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Oct 032015

Stocks Continue to Fall

Stock markets in September continued to head lower. The Dow Jones dropped 2% during the month. The S&P500 fell 3%. And up here, the TSX Composite fell 5%. This isn’t inherently good or bad. It’s good for beginner investors who are thinking about buying their first index fund. But it can be bad for retirees who are counting on their nest eggs to outlast their lives. I’m somewhere in between that spectrum. I already have some skin in the game, but most of my investing years are still ahead of me. :)

*Side Income:

  • Part-Time Work = $300
  • Dividends = $500
*Discretionary Spending:
  • Fun = $200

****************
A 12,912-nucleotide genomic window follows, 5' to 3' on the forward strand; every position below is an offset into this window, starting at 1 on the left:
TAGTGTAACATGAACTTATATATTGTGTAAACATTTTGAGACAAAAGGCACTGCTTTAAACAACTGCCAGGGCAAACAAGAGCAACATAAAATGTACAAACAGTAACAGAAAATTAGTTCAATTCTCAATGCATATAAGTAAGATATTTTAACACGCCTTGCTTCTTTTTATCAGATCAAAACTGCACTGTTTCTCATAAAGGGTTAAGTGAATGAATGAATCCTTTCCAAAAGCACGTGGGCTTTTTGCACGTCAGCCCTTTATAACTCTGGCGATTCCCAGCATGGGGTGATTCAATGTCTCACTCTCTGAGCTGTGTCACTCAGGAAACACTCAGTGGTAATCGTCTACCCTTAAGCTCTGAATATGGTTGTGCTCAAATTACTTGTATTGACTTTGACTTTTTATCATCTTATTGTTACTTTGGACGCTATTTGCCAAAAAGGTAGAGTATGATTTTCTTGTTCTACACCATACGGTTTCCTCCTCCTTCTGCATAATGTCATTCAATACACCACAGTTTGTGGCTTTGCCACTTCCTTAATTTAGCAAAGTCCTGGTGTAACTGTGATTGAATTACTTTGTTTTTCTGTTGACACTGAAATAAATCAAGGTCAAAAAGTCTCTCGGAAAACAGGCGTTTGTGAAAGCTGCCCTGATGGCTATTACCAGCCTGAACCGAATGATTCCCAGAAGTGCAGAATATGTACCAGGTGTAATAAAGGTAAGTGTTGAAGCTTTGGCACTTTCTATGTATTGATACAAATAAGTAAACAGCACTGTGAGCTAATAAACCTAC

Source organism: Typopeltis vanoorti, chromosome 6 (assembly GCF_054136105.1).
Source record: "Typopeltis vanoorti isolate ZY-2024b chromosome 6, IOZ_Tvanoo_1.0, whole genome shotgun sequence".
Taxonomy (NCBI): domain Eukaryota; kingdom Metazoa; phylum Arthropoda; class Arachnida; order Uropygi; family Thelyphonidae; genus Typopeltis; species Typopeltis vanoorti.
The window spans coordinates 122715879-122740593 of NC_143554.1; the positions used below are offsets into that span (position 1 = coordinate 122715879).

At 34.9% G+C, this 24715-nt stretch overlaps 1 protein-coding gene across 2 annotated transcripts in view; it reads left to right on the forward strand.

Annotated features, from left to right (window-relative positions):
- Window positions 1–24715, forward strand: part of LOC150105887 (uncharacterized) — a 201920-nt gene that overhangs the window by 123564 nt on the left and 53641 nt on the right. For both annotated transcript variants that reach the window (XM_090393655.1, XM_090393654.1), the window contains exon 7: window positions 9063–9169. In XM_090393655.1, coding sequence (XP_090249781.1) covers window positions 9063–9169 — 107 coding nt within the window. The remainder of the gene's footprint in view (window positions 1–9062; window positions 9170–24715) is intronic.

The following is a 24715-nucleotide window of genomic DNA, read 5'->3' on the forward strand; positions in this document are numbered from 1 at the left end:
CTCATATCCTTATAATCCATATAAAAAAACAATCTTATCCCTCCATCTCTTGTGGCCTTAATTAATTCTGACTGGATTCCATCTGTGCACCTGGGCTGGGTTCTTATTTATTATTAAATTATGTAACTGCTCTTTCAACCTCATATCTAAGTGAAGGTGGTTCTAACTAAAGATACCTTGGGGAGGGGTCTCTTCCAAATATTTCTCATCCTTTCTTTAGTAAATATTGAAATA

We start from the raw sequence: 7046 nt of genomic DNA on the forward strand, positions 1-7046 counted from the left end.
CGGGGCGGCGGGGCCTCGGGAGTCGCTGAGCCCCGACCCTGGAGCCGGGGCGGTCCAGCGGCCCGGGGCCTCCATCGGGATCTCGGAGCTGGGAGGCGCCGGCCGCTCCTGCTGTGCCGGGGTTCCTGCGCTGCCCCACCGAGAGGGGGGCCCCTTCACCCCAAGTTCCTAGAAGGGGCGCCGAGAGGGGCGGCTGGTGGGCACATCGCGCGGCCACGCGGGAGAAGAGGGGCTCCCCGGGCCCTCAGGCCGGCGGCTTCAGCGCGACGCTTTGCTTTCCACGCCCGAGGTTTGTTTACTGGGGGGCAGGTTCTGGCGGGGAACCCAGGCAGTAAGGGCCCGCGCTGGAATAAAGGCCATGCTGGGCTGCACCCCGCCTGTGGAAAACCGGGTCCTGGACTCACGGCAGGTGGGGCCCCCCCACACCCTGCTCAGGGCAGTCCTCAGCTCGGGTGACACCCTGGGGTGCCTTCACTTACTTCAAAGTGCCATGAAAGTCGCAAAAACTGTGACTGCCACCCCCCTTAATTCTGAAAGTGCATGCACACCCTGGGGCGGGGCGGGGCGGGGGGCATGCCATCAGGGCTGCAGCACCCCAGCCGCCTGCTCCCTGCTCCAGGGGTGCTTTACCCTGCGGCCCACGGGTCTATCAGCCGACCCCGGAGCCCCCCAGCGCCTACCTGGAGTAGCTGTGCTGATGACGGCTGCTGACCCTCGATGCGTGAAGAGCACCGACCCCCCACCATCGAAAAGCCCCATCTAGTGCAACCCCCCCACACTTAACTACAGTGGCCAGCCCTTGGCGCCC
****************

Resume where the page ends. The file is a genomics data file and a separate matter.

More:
• Debt Interest = $1400

*Net Worth: (MoM)15-08-networth-chart

  • Assets: = $893,300 total (-5400)
  • Cash = $2,000 (-1000)
  • Stocks CDN =$85,800 (-3000)
  • Stocks US = $63,400 (-2100)
  • RRSP = $56,500 (+100)
  • MICs = $15,600 (+600)
  • Home = $259,000
  • Farms = $411,000
  • Debts: = $502,100 total (-2600)
  • Mortgage = $192,200 (-400)
  • Farm Loans = $199,300 (-500)
  • Margin Loan CDN = $27,900 (-1000)
  • Margin Loan US = $27,600 (+400)
  • TD Line of Credit = $24,500  (-500)
  • CIBC Line of Credit = $10,000
  • HELOC = $18,200
  • RRSP Loans = $2,400 (-600)

*Total Net Worth = $391,200 (-$2,800 / -0.7%)
All numbers above are in $CDN. Conversion rate used: 1.00 CAD = 0.75 USD